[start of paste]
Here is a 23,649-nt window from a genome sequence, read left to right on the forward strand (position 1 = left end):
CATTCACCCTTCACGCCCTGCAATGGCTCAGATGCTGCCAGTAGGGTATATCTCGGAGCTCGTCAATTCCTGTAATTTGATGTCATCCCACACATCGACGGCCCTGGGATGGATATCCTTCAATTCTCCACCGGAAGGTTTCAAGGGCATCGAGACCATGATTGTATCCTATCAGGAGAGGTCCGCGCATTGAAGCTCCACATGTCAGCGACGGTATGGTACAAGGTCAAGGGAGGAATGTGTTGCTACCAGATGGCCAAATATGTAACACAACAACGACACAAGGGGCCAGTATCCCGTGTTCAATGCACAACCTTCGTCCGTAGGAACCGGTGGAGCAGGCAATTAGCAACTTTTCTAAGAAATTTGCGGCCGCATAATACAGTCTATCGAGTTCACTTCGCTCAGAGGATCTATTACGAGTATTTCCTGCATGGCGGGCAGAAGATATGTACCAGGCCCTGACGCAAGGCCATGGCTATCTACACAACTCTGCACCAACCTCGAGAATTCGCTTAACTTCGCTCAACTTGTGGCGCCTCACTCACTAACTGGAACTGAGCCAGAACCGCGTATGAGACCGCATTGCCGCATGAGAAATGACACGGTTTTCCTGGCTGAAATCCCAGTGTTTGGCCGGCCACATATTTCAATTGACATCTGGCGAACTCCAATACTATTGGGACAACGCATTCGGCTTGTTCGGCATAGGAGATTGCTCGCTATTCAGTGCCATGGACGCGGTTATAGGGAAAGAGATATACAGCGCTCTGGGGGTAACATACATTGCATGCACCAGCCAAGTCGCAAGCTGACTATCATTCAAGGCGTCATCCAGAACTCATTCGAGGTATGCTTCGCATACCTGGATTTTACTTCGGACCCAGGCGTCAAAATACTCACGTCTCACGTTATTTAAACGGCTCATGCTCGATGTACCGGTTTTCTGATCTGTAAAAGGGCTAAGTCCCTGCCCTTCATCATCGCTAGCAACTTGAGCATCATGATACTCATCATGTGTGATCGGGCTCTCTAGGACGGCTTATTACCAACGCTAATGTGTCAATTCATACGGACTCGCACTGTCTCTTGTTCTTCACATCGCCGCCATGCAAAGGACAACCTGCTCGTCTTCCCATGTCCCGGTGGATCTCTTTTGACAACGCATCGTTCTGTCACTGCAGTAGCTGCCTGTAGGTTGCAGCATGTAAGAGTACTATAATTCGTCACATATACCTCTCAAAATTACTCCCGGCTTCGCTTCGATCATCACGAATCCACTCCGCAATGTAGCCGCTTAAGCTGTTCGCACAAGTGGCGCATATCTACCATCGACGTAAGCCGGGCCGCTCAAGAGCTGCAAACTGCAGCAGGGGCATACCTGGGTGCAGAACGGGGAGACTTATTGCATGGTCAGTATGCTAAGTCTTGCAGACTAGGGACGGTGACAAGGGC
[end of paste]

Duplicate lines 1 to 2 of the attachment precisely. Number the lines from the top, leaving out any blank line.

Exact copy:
Here is a 23,649-nt window from a genome sequence, read left to right on the forward strand (position 1 = left end):
CATTCACCCTTCACGCCCTGCAATGGCTCAGATGCTGCCAGTAGGGTATATCTCGGAGCTCGTCAATTCCTGTAATTTGATGTCATCCCACACATCGACGGCCCTGGGATGGATATCCTTCAATTCTCCACCGGAAGGTTTCAAGGGCATCGAGACCATGATTGTATCCTATCAGGAGAGGTCCGCGCATTGAAGCTCCACATGTCAGCGACGGTATGGTACAAGGTCAAGGGAGGAATGTGTTGCTACCAGATGGCCAAATATGTAACACAACAACGACACAAGGGGCCAGTATCCCGTGTTCAATGCACAACCTTCGTCCGTAGGAACCGGTGGAGCAGGCAATTAGCAACTTTTCTAAGAAATTTGCGGCCGCATAATACAGTCTATCGAGTTCACTTCGCTCAGAGGATCTATTACGAGTATTTCCTGCATGGCGGGCAGAAGATATGTACCAGGCCCTGACGCAAGGCCATGGCTATCTACACAACTCTGCACCAACCTCGAGAATTCGCTTAACTTCGCTCAACTTGTGGCGCCTCACTCACTAACTGGAACTGAGCCAGAACCGCGTATGAGACCGCATTGCCGCATGAGAAATGACACGGTTTTCCTGGCTGAAATCCCAGTGTTTGGCCGGCCACATATTTCAATTGACATCTGGCGAACTCCAATACTATTGGGACAACGCATTCGGCTTGTTCGGCATAGGAGATTGCTCGCTATTCAGTGCCATGGACGCGGTTATAGGGAAAGAGATATACAGCGCTCTGGGGGTAACATACATTGCATGCACCAGCCAAGTCGCAAGCTGACTATCATTCAAGGCGTCATCCAGAACTCATTCGAGGTATGCTTCGCATACCTGGATTTTACTTCGGACCCAGGCGTCAAAATACTCACGTCTCACGTTATTTAAACGGCTCATGCTCGATGTACCGGTTTTCTGATCTGTAAAAGGGCTAAGTCCCTGCCCTTCATCATCGCTAGCAACTTGAGCATCATGATACTCATCATGTGTGATCGGGCTCTCTAGGACGGCTTATTACCAACGCTAATGTGTCAATTCATACGGACTCGCACTGTCTCTTGTTCTTCACATCGCCGCCATGCAAAGGACAACCTGCTCGTCTTCCCATGTCCCGGTGGATCTCTTTTGACAACGCATCGTTCTGTCACTGCAGTAGCTGCCTGTAGGTTGCAGCATGTAAGAGTACTATAATTCGTCACATATACCTCTCAAAATTACTCCCGGCTTCGCTTCGATCATCACGAATCCACTCCGCAATGTAGCCGCTTAAGCTGTTCGCACAAGTGGCGCATATCTACCATCGACGTAAGCCGGGCCGCTCAAGAGCTGCAAACTGCAGCAGGGGCATACCTGGGTGCAGAACGGGGAGACTTATTGCATGGTCAGTATGCTAAGTCTTGCAGACTAGGGACGGTGACAAGGGC